Comparison of semirigid ureteroscopy, flexible ureteroscopy, and shock wave lithotripsy for initial treatment of 11-20 mm proximal ureteral stones
Objective: We aimed to retrospectively evaluate the effectiveness and safety of flexible ureteroscopy (f-URS), semirigid ureteroscopy (sr-URS), and shock wave lithotripsy (SWL) to treat single 11-20 mm stones in the proximal ureter.
Materials and methods: Patients treated at our clinic for 11-20 mm single stones in the proximal ureter who underwent f-URS, sr-URS or SWL as initial lithotripsy methods were compared in terms of their clinical characteristics and treatment outcomes.
Results: A comparison among 201 patients who had undergone f-URS, 119 patients who had undergone sr-URS, and 162 patients who had undergone SWL showed no significant baseline differences in patients’ demographic and stone characteristics. Stone-free rates on the 15th day and 3rd month were higher with f-URS (89.6% and 97%, respectively) than with sr-URS (67.2% and 94.1%, respectively) and SWL (41.4% and 79.0%, respectively; all p < 0.001). Retreatment rates were significantly higher with SWL than with the other two modalities (p < 0.001); auxiliary procedure rates were significantly lower with f-URS than with the other two modalities (p < 0.001). Treatment-related complication rate at the end of the 3rd month was lower with f-URS than with SWL (p = 0.022). Furthermore, f-URS was more effective than sr-URS for treating impacted stones.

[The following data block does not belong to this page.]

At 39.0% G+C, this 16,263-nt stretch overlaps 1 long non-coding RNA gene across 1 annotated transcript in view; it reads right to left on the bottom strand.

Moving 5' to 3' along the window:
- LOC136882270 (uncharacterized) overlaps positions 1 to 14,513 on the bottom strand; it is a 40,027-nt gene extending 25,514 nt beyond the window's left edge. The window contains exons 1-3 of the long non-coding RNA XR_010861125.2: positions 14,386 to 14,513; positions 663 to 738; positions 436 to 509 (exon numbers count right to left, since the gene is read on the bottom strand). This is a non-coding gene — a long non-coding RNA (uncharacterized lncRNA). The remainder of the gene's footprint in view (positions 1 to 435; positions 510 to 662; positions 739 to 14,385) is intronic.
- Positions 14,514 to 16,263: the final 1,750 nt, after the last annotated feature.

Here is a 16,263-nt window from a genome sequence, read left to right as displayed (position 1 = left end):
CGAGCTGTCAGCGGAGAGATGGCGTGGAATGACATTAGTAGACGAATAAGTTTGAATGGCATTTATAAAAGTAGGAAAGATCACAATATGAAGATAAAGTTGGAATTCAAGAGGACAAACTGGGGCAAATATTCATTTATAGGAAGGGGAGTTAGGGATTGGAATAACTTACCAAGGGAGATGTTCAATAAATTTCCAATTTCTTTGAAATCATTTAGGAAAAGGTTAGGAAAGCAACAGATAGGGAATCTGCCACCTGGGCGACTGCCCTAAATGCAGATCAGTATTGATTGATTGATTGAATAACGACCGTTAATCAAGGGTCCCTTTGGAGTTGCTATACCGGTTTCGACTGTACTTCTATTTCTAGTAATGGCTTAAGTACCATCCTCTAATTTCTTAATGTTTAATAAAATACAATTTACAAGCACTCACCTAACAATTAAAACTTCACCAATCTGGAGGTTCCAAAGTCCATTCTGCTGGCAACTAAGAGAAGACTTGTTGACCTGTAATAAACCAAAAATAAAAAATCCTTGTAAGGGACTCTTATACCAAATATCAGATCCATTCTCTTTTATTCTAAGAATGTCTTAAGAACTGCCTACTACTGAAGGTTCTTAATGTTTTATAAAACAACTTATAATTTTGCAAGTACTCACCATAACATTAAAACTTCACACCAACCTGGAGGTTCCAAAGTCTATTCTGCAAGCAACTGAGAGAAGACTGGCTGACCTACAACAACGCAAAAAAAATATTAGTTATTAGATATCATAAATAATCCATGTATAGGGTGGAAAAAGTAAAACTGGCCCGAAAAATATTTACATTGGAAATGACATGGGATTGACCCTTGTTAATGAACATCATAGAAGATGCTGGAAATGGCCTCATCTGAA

Conclusions: We found that f-URS was highly successful as an initial lithotripsy procedure for medium-sized proximal ureteral stones, and it helped achieve early stone-free outcomes with a lower need for retreatment and auxiliary procedures, lower complication rates, and higher effectiveness on the impacted stones compared with sr-URS and SWL.
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